The CBOE equity only put call ratio hit a high of 1.11 today – the highest since November 19th 2008 when it reached 1.16. That pushed the already fast climbing 10 day moving average to 0.83 – the highest since late January 2009:

The CBOE put call volume data can vary significantly over time. During particular periods, what was once considered a ‘ceiling’ gets shattered and a new range is set. And at other times, the put call ratio seems to sink lower and lower, breaking all previous definitions of a ‘floor’. We can normalize the ata to avoid any confusing that this straying effect could cause over time. Credit for this idea goes to Jason Goepfert who has a great service at SentimenTrader. It is a similar idea to the normalized breadth indicator I mention here.

The idea here is simple, we take a short term moving average and we use a long term moving average to orient it so that it self-corrects. I chose the short term moving average I usually use (10 days) since it represents two trading week’s worth of activity. For the long-term moving average I used 125 days since that is about half a year’s worth of trading days. Of course, you can play around with different moving averages but it should give you almost the same picture as below:

The normalized CBOE put call ratio does a good job of finding important inflection points (but it missed the March 2009 low). And the current reading confirms that what we are seeing is truly extreme.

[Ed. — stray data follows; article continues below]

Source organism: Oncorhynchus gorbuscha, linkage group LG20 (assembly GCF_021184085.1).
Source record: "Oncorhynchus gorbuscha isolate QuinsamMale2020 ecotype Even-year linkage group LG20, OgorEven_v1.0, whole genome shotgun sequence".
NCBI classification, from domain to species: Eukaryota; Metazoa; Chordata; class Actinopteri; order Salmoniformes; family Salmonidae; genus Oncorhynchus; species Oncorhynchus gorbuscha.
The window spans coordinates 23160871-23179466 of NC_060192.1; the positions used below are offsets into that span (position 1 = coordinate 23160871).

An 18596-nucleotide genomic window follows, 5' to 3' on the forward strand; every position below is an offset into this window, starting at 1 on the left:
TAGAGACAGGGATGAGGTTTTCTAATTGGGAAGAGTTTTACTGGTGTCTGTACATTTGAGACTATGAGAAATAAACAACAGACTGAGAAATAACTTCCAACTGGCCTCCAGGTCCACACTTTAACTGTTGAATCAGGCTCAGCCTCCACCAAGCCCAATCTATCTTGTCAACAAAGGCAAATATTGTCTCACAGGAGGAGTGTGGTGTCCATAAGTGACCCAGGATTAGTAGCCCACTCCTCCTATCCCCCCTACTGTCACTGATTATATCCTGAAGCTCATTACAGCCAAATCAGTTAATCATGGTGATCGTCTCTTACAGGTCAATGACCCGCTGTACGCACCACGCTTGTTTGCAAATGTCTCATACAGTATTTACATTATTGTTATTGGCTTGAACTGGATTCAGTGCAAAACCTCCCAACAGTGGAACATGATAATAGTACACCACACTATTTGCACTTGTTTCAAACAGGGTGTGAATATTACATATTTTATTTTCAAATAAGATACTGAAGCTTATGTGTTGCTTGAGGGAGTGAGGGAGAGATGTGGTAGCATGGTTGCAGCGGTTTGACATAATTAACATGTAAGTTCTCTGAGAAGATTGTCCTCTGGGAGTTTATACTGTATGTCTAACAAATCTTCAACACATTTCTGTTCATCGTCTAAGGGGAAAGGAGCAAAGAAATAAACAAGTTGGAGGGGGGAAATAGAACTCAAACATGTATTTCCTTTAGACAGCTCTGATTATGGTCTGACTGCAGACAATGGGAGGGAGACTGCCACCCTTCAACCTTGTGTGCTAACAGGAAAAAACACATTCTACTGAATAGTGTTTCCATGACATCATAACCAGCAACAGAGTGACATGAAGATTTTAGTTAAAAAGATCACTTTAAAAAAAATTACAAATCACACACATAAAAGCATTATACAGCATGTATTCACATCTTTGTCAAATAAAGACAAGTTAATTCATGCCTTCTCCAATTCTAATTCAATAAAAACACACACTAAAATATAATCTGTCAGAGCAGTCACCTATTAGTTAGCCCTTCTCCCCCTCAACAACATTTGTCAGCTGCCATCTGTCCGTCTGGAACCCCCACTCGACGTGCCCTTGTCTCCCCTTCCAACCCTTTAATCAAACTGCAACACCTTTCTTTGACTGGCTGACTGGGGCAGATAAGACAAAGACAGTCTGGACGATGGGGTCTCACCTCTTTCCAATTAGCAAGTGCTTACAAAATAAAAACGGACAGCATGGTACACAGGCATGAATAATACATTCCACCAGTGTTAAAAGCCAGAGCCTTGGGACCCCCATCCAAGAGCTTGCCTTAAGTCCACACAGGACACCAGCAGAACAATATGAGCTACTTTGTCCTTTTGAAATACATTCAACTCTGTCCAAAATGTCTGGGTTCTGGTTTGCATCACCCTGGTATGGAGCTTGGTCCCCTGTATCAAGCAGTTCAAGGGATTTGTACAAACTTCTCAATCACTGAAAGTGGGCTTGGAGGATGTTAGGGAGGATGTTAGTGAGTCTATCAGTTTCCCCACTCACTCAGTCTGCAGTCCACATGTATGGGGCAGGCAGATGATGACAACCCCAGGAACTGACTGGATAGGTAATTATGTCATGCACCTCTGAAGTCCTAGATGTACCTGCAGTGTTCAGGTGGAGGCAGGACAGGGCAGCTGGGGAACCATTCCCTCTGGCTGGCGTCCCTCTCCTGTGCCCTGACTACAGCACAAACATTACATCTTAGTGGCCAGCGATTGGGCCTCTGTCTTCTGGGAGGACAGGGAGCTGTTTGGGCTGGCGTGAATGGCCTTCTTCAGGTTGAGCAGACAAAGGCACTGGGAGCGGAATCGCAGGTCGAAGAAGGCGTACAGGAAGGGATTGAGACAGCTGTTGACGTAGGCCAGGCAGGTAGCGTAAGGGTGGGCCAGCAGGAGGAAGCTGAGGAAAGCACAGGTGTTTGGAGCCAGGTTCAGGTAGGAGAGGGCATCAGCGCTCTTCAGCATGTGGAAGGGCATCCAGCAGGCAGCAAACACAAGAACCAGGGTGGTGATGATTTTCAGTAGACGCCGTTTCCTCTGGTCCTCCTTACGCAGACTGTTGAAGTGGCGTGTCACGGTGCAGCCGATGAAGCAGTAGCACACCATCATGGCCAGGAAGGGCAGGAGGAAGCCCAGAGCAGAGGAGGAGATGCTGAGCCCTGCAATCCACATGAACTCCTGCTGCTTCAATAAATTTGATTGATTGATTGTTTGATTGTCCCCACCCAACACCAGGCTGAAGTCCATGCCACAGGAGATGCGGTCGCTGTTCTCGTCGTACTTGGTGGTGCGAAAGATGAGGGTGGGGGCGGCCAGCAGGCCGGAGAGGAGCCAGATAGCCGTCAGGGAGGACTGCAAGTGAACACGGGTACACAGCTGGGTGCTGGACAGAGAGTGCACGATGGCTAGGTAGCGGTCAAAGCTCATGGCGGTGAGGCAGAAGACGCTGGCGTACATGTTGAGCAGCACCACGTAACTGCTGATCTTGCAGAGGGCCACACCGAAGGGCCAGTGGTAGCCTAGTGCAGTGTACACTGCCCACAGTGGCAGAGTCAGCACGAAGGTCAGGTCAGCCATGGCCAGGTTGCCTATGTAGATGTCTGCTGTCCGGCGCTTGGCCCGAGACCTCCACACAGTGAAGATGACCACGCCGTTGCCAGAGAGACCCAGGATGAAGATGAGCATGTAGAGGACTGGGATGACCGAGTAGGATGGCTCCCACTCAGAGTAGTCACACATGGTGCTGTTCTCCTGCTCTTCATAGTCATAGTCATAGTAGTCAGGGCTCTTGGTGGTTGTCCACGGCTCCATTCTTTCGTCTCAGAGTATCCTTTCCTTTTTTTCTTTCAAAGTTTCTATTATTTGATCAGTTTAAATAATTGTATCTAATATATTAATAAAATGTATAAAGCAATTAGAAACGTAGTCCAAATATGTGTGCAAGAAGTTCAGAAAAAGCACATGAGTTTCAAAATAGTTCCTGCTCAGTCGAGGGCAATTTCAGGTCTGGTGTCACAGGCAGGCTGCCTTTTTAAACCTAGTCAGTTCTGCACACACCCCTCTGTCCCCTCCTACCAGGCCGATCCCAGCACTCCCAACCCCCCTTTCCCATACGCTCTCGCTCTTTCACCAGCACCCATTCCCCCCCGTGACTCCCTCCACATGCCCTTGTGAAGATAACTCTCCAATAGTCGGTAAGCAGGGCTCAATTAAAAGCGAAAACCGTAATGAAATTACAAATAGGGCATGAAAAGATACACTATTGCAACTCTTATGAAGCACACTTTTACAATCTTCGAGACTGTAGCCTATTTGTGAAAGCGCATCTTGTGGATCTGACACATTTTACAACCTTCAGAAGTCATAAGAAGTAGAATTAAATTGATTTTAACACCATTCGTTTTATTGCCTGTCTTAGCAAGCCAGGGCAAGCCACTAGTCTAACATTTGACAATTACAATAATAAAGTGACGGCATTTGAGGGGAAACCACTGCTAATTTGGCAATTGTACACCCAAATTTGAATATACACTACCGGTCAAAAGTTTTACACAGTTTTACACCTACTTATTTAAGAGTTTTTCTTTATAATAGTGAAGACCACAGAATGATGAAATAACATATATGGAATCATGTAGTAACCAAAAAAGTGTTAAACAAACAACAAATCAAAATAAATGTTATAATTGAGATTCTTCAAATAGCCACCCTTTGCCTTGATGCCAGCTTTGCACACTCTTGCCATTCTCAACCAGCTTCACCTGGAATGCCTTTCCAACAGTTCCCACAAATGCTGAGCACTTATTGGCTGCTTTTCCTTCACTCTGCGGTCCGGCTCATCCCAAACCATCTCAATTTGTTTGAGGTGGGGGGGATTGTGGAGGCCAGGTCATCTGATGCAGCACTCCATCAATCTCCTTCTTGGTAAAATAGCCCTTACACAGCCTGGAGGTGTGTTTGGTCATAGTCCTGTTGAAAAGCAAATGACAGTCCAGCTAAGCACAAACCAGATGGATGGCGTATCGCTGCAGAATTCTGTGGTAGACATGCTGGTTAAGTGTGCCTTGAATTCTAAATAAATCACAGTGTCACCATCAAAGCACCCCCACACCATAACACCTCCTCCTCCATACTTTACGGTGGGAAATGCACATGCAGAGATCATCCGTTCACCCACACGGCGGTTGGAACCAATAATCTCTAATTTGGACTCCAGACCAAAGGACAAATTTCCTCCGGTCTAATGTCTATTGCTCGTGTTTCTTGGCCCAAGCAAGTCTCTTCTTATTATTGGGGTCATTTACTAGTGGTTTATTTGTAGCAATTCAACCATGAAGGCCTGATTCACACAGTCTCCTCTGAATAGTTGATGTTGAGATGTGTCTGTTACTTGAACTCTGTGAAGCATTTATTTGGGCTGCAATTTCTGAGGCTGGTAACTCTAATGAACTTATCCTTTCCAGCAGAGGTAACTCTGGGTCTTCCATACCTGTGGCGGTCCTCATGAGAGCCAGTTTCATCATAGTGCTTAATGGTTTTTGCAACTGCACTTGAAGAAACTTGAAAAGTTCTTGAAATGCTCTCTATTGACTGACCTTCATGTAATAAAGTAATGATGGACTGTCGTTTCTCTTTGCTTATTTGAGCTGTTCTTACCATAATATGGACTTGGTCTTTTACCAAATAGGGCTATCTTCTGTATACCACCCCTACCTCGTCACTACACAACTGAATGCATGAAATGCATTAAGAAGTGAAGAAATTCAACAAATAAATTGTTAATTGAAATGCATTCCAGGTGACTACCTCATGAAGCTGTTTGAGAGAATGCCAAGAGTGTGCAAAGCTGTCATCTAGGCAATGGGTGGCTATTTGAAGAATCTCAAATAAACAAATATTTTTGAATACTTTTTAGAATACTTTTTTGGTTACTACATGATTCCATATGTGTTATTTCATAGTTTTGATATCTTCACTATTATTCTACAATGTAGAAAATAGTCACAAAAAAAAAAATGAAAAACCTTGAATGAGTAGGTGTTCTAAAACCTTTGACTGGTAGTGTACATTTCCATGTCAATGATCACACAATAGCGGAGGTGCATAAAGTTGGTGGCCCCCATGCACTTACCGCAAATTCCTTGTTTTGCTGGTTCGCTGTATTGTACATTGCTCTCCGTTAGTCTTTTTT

Regular readers will remember the OEX put call volume ratio as well as the OEX open interest put call ratio that I’ve mentioned multiple times since February. This ‘smart money’ indicator had been flashing a warning sign for months and with hindsight we can see its effectiveness once more as the S&P 500 index has been basically flat in that time period.

The ISE put call ratio also showed a large shift towards put options today. But the move on that option exchange was not as pronounced, reaching only 0.87 (or 115 expressed as a call put ratio). The 10 day moving average likewise is not as extreme as the CBOE market. But the retail crowd is by far preferring put options which is a strong contrarian signal.

Sentiment surveys meanwhile show a continuing decline in optimism. The Investors Intelligence survey of newsletters has been the most stubbornly bullish among these in recent times. The bears this week increased to 26% (from a recent low of 15.7% in April) and the bulls declined to 37% (from a recent high of 57% in April). The usual suspect of sentiment indicators will arrive with the rest of the week and as always, they will be in the weekly sentiment overview on Friday.

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Sentiment Overview: Week Of June 10th, 2011

Here’s this week’s sentiment summary:

Sentiment Surveys